A slave kitchen and large tabby stone nearby also exist, the stone was probably shifted around during the Union occupation of the plantation, and used as a block for Union tents, according to archaeological digs.

The site was beautiful to explore. Today the surrounding land is overgrown with forest, and there are many trails to hike through. A sense of history was very much alive throughout. There is something quite evocative in ruins, and a loss of preservation. However, there has been recent interest in preserving the ruins and interpreting the site as both a story of the owners of the plantation, the slaves which worked upon it.

I found myseld musing on how the Civil War literally and figuratively destroyed the site: both the physical structure of the plantation, and the system of slavery on which the plantation was built.

Braddock’s Point Cemetery, Hilton Head, South Carolina

Harbour Town is located in the Sea Pines Resort on Hilton Head. It was built in the 1960s and 1970s as an environmentally-friendly (as much as resorts can be!) designed tourist spot. But the land there has a much longer history. A great deal of where Sea Pines is located was known as Braddock’s Point, and the Stoney family and later the Baynard family had a large plantation there (see my post about the Stoney-Baynard Plantation Ruins).

There was a large slave population on Hilton Head, and several very large planations which each occupied a vast space on the island. After the Civil War, the newly-freed slaves (some of who had served for the Union troops who invaded the island early on in the war) settled the first freedman town, called Mitchelville. Largely isolated from the mainland, Gullah culture thrived here and on other coastal islands along South Carolina and Georgia, where language, customs, and culture were creolised from the variety of African heritages of the slaves, along with European influences. Gullah culture thrives to this very day on the island.

In Harbour Town – just beyond the complex where we stayed, I had seen a cemetery marked as “Braddock’s Point Cemetery” on our driving map. We took a walk, and awkwardly nestled between several large hotels and condos was a small cemetery. Further reading lead us to the discovery that the graveyard was a preserved slave cemetery, where descendents are still buried.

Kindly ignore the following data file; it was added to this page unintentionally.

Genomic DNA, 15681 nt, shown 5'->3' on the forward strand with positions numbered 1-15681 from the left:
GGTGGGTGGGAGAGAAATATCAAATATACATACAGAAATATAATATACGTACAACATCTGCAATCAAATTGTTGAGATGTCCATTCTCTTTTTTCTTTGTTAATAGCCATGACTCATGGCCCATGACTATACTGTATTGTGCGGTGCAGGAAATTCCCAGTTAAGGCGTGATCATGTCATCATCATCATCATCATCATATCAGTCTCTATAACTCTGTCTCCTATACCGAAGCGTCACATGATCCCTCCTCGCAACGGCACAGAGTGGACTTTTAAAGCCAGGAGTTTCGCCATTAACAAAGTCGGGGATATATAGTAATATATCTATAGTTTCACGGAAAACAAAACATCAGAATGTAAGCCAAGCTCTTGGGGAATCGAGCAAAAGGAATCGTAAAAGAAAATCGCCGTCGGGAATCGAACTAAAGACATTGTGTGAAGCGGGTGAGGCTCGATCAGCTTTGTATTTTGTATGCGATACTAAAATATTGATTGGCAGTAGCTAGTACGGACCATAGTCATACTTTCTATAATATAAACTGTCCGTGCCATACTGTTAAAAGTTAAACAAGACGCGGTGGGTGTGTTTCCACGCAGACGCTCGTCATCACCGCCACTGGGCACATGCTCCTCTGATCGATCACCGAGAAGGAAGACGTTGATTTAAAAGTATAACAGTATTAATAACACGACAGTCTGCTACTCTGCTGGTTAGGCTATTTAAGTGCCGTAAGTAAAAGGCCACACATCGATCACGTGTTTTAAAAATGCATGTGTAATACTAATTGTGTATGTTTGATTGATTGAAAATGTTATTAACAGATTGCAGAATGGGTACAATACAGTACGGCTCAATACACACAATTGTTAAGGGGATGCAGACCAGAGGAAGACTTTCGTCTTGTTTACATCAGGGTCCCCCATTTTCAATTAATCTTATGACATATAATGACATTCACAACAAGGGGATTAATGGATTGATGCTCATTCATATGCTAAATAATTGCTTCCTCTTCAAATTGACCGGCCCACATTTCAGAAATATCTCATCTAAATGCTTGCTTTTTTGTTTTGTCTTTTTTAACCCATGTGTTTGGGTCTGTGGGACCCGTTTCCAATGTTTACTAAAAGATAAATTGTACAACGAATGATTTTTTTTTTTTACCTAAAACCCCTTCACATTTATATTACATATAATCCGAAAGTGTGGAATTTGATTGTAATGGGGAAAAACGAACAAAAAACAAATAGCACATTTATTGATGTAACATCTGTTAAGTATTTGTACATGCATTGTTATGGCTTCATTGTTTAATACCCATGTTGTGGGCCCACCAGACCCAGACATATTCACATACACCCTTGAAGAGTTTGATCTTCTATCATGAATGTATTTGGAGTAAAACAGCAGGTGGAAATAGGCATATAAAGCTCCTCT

Here is the cemetery, surrounded by buildings:

From Braddock’s Po…

There were no graves dated before the Civil War, leading to the assumption that if slaves were buried here, they either were not allowed or could not afford permanent markers. Yet certainly the local community was aware of who was buried here, and there are probable burials in the cemetery of those who were born into slavery, and died after the Civil War.

Here are a row of graves from the Chisolm family, with both older simpler stones and modern laser-carved granite stones:

From Braddock’s Po…

Many of the older stones (post-Civil war into the early 1900s) are simple stone with crude hand-carving. This perhaps indicates either a lack of gravestone resources on the island or the inability to import stones from elsewhere due to finances. An interesting feature on some of these stones, however, was that a ceramic plate was pressed into the center of the stones. This seems to be a unique quality of Gullah tradition. Often ceramic dishware are left or broken at a grave, as burial goods for the dead, or to ward off spirits.

Here is the gravestone of Wesley Young, born Apr 20, 1904, died Sept 26, 1940. The grave has a plate pressed into the stone:

From Braddock’s Po…

Looking around for further information, I can only seem to find descriptions of burial and funeral practices of Gullah and African American cemeteries. Does anyone have further information about the significance of pressing dishware into the stones themselves?

Welcome to Hilton Head, South Carolina!!

Sorry for the lack of postings.. we have returned from our wonderful wedding and relaxing honeymoon! With much unpacking still left to do, here’s a preview of exciting things to come!

Our honeymoon was spent on Hilton Head, a lovely island off the coast of South Carolina, right near the border of Georgia. We spent most of our days exploring the island’s natural and historical sites, did a little shopping along the way, a lot of relaxing with our waterfront view of the harbor and Harbour Town’s famous lighthouse, and took a day trip to Savannah! Since we are both history buffs, we made of point of checking out some really neat places that I will post about here in the blog.. several interesting cemeteries, including a former slave cemetery, the ruins of a plantation and some Civil War forts, and the proliferation of ghost stories on the island!

We saw no alligators, though! But we did see dolphins!